THE UK Government is to investigate concerns that plans are being drawn up to transport dangerous nuclear material, so-called “exotic fuel”, on public roads in Scotland for possible shipment to the US.

The issue was raised during Prime Minister’s Questions in the Commons by Angus Robertson, the SNP leader at Westminster, who told MPs: “There are growing reports in the north of Scotland about plans to transport dangerous nuclear material, including potentially nuclear weapons grade uranium, from the Dounreay nuclear facility on public roads to Wick airport. It's believed that it will then be flown to the United States.”

Mr Robertson asked George Osborne - who was standing in at the dispatch box for David Cameron because the PM was in Romania as part of his EU reform mission - what the nuclear material would be used for.

“Have any of his colleagues or himself spoken with a single minister in the Scottish Government about this?" added the party leader.

The Chancellor explained that the transportation of nuclear materials had happened across the UK over many decades and that there were established procedures for doing so.

He told Mr Robertson: "The Royal Marines and the police service in Scotland provide the security as they do that. If he has specific concerns he wants to raise about the plans for the transportation, he can raise them with us, but as I say, the arrangements are in place to make sure we protect the public."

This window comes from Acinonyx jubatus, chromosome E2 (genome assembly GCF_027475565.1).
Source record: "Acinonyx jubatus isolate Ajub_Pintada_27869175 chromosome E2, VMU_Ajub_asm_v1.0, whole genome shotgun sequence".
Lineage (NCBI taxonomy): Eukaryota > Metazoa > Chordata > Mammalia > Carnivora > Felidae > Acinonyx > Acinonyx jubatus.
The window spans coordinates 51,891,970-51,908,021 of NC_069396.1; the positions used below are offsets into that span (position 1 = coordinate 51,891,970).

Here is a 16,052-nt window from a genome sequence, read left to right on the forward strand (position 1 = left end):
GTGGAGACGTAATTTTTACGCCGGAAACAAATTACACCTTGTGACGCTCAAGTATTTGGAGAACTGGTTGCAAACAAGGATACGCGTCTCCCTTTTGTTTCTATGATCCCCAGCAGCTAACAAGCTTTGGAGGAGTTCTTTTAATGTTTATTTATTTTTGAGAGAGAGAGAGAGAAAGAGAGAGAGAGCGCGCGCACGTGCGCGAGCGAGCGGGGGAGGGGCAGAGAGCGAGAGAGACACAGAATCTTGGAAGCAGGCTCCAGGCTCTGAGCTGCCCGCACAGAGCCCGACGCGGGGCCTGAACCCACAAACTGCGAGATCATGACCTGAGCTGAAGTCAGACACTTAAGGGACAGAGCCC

Later, Mr Osborne’s spokesman was asked if the UK Government would examine Mr Robertson’s concern. He replied: “I’m sure we will look at it.”

No 10 also stressed that there were “clear rules and regulations” about the transportation of nuclear material across the country.

Asked about the possibility of moving such material to America, a spokesman added: “Again, any transportation of nuclear materials will be done within the framework of the rules set out and those are designed to ensure the highest levels of safety.”

Reports have suggested that the first consignment of plutonium nuclear material has already been transported from the Prototype Fast Reactor at Dounreay more than 400 miles to the Sellafield reprocessing plant in flood-affected Cumbria.

Dounreay has, for “security reasons”, declined to say how the fuel was transported to Sellafield but last year it carried out trials by sea, road and rail.

In June, the Nuclear Decommissioning Authority said the transfer of 11 tonnes of nuclear material from the Caithness site to the reprocessing plant in Cumbria had been completed following its closure in 1977. The material, a legacy of Dounreay’s fast reactor programme, consisted of rods of natural uranium that had been irradiated to breed new plutonium fuel for power stations.

A further 33 tonnes of so-called “breeder” material remains inside the Dounreay Fast Reactor and is also scheduled to be transported to Sellafield. The Caithness site is being decommissioned and is due for closure in 2030.

Following PMQs, Mr Robertson said he had written to the Prime Minister seeking clarity over the reports about potentially weapons grade uranium being transported along Scotland’s roads.

“Did the UK Government inform Scottish Government ministers?” asked the Moray MP.

“The public has a right to expect the highest safety standards and full co-ordination and co-operation between responsible public agencies,” he added.

His SNP colleague Paul Monaghan, who represents Caithness, Sutherland and Easter Ross, which includes Wick Airport, said the reports were “deeply concerning” and claimed there seemed to be a “lack of openness and transparency” by the UK Government and the Department for the Environment.

“I am in regular contact with the Nuclear Decommissioning Authority and the Ministry of Defence in respect of both Dounreay and HMS Vulcan. However, I was unaware, along with my constituents, of plans to transport so-called “exotic fuel”, which includes plutonium and uranium, across the constituency using roads, rail, sea and air.